I don’t want to do this anymore though. I hate it. I hate the way it makes me feel, in all the ways.
I’ve needed answers. I need the ‘why’ so I can find ways to work with rather than against my bautie.
When I lay this all out and look for the common denominators when I was seeking refuge in drinking versus not, I started to see a pattern – and it wasn’t the amount of incoming stress or abuse… it’s the amount of incoming dopamine.
You’re shocked? Don’t be shocked.
When I didn’t seek solace in the glass, I was doing more dopamine-producing activities in my daily routine. It was everything from having a commute where I would blast music, to verbal processing with people out and about, to physical activity like dancing, walking around, being outside, etc.
(I’m leaving out nutrition which plays into this but too much to cover here so stay tuned.)
These things all stimulated those dopamine receptors without me realizing that’s what was happening.
The consistent physical activity was the icing on the dopamine-deficient cake for me though for two reasons: 1) it produces an immediate effect on dopamine; and 2) it increases overall dopamine production in correlation to consistency, which raises our level of tolerance (another thing I’ll get into another time).
So when I started working from home, the physical movement - working out, stimming, whatever you want to call it - became more physiologically important to me than ever. And when that all fell apart, so did my brain, then my bautie.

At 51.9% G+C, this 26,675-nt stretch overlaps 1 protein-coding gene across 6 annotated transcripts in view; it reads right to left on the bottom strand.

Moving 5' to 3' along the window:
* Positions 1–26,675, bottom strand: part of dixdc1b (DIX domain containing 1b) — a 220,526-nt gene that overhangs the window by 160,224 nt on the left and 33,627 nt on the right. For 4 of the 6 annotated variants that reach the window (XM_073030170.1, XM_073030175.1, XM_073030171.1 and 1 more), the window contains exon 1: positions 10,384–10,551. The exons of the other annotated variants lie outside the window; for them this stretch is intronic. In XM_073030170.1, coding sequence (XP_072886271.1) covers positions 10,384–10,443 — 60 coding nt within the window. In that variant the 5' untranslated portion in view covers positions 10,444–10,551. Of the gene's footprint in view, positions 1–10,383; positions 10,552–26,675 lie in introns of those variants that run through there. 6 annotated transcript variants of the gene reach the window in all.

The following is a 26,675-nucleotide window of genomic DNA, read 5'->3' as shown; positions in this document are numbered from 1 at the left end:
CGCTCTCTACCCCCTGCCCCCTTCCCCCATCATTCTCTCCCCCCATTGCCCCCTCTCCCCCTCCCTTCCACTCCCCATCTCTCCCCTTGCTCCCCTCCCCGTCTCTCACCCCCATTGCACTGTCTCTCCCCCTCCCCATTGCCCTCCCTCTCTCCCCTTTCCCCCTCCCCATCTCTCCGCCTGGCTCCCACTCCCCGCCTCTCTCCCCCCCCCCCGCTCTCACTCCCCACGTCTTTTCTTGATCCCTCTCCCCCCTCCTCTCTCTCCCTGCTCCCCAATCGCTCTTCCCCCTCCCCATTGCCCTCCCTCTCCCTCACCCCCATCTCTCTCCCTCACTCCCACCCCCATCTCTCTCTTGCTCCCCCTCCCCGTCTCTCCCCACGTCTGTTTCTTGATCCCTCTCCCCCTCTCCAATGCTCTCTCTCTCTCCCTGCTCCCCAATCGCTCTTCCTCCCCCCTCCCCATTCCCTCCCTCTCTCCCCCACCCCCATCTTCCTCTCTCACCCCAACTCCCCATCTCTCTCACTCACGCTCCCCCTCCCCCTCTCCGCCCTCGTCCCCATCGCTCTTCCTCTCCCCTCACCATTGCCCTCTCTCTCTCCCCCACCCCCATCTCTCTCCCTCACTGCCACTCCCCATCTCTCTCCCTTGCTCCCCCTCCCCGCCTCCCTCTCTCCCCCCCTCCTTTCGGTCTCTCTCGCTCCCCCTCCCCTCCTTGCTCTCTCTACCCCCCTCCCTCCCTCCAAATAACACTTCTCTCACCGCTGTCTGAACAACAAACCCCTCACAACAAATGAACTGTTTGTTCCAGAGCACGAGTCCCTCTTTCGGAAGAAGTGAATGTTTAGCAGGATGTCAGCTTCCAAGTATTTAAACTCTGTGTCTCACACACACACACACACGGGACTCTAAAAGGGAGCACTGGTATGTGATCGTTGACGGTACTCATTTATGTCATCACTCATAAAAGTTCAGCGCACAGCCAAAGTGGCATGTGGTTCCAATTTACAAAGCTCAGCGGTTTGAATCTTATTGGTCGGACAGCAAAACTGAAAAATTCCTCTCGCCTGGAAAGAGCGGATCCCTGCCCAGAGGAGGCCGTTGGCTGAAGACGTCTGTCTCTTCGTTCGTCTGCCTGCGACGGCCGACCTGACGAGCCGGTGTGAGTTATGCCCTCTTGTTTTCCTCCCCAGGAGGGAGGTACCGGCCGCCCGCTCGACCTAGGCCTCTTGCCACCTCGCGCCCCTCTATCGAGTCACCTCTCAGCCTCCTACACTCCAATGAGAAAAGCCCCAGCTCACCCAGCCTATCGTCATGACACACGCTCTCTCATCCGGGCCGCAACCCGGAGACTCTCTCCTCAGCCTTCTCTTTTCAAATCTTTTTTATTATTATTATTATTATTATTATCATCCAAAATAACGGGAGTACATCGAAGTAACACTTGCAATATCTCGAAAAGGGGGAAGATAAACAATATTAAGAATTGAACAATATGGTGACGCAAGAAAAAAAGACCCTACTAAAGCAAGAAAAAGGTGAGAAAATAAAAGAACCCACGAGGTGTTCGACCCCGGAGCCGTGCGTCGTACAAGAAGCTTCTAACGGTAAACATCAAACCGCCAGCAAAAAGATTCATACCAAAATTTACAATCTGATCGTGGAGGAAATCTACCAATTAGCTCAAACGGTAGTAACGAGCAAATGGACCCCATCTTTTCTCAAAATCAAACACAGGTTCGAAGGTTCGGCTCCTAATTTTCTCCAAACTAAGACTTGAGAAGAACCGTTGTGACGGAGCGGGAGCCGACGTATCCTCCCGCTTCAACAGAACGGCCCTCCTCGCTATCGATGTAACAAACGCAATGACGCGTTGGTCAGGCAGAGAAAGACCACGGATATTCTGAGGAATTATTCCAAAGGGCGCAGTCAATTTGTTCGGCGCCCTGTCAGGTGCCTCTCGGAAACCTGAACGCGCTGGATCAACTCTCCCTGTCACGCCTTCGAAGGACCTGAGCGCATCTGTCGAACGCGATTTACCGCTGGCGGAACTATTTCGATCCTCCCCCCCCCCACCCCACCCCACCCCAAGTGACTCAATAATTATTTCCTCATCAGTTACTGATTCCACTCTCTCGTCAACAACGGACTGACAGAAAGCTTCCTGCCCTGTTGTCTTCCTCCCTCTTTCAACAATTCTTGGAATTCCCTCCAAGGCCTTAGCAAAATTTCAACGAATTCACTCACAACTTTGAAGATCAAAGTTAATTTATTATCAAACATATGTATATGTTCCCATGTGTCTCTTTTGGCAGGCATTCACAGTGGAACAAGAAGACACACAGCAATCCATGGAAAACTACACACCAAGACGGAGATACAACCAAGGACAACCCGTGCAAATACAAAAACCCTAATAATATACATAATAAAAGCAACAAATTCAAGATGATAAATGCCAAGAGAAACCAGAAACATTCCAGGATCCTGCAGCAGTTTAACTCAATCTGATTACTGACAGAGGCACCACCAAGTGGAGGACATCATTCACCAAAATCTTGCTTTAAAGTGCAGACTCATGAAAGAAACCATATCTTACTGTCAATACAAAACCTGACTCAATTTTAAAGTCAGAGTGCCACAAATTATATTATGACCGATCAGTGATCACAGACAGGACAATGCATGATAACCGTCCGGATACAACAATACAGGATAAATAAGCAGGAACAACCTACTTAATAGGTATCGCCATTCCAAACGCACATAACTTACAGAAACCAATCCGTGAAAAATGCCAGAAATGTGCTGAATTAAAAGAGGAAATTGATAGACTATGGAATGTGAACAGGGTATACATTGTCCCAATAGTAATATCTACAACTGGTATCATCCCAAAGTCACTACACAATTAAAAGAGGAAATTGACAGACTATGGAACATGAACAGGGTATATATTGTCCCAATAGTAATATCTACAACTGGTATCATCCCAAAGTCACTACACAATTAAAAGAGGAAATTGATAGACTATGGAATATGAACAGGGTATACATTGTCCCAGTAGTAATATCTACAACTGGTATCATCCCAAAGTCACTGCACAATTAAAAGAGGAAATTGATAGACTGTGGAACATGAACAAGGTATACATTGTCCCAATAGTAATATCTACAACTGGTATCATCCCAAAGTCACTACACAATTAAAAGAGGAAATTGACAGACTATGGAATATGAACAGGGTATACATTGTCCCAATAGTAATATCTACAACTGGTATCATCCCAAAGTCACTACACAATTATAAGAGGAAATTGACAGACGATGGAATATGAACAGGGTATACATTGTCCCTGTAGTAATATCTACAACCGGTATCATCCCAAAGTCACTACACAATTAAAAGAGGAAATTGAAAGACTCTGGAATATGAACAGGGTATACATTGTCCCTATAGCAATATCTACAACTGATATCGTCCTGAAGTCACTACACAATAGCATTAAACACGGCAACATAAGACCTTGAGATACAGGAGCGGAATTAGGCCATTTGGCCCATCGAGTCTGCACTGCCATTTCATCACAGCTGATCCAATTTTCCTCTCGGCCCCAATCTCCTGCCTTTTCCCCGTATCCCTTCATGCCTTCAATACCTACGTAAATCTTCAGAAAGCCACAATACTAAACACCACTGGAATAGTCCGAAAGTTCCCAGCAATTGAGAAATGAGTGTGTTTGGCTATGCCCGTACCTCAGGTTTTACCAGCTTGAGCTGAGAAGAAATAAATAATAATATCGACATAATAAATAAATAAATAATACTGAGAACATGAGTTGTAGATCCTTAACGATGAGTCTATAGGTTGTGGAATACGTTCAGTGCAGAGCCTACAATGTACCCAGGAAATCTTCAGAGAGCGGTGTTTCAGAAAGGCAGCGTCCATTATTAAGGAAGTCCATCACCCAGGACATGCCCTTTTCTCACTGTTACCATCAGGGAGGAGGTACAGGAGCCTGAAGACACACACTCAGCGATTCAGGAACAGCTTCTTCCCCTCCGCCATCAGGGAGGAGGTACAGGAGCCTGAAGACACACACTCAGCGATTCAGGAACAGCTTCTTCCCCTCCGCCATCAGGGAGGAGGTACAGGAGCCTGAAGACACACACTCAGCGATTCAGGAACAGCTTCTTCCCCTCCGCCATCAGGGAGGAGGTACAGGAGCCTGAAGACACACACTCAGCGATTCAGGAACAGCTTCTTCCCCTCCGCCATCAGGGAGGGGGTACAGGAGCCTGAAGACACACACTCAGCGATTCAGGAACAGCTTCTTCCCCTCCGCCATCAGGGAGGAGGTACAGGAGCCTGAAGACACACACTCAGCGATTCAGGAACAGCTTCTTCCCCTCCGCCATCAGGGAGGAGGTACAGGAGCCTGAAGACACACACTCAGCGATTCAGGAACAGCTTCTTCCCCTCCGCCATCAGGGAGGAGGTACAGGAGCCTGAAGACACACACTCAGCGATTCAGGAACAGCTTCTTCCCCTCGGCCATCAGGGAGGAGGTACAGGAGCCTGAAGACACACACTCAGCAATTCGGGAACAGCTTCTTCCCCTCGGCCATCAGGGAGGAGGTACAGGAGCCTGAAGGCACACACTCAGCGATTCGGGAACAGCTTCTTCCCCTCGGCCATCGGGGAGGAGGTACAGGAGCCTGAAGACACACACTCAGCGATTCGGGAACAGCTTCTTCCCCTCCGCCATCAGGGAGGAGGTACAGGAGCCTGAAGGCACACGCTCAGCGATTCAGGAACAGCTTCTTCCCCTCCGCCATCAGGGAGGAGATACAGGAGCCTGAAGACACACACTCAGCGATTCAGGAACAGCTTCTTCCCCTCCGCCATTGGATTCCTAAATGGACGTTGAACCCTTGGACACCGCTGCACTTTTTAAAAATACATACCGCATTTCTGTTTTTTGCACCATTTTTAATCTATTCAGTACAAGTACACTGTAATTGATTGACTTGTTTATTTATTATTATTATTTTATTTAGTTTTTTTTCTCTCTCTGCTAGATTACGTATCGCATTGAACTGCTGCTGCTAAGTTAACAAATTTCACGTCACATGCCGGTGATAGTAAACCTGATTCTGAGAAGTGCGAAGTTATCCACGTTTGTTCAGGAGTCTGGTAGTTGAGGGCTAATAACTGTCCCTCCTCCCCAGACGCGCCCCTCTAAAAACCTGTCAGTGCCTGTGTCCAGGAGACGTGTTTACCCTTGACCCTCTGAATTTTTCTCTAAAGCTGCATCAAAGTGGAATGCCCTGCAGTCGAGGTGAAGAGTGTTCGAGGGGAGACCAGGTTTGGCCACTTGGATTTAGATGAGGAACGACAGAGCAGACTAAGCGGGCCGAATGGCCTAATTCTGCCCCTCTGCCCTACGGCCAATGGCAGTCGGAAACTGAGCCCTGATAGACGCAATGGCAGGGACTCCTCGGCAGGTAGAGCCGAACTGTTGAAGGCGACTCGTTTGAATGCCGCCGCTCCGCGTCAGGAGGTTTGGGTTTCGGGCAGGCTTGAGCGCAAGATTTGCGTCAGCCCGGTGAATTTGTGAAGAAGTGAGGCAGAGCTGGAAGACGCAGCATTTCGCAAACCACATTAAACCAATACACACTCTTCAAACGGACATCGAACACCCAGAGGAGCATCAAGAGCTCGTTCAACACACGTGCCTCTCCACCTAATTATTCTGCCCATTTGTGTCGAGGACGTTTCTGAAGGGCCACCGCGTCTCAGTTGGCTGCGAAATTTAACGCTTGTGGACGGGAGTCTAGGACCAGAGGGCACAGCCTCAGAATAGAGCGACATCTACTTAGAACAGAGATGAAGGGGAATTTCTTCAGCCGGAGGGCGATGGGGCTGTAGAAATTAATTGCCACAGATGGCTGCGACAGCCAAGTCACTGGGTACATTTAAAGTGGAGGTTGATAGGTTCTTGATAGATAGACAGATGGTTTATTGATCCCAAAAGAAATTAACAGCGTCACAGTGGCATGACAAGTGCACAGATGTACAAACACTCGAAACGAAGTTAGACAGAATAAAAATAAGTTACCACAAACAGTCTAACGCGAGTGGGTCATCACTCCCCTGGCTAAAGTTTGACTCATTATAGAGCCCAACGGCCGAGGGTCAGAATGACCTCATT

And I’m so tired of being tired; tired of feeling like crap, physically and emotionally. I can’t “fix” a lot of things about myself and that’s okay, but I can manage them. I can manage my dopamine deficiency, and that’s the goal.
My plan going into this week is to not drink*. I’m going to focus on replacing the dopamine and comfort my brain is seeking in other ways that I know make me feel better in the long term.
*I’m in a situation where this is not physically dangerous, but please know, this is not a personal recommendation for others; alcohol withdrawal is very serious and appropriate precautions should be taken.
I developed this term to help determine if I’m gaslighting myself, which is “stress care.” These are the things I do for myself that I don’t necessarily love in the moment, but improve overall stress levels and give me energy in the long-term. Last week I talked about doing three “small” things to feel better (hydration, getting outside, moving my body)… these are on my “stress care” list.
Continuing, I’m progressing to structured movement this week. This isn’t a "workout"; this isn’t about what I look like…. this is my dopamine production session. This is about how I feel and what my brain needs. My brain needs this. An added bonus is music while I workout; it’s the ultimate physical release and apparently, I need this pretty regularly.
I’m going to start posting bautie double workouts on YouTube where I’m not interacting with the camera at all; simply filming some real-time workouts and posting it with some added music so you can either workout with me or just put it on and have someone else in the room with you.
I’m also going to follow up this week with some info about anti-diet nutrition and dopamine production, as well as some more specific information about why dopamine and alcohol create a particularly rough situation, so check back if you’re interested.
Stay (get?) regulated,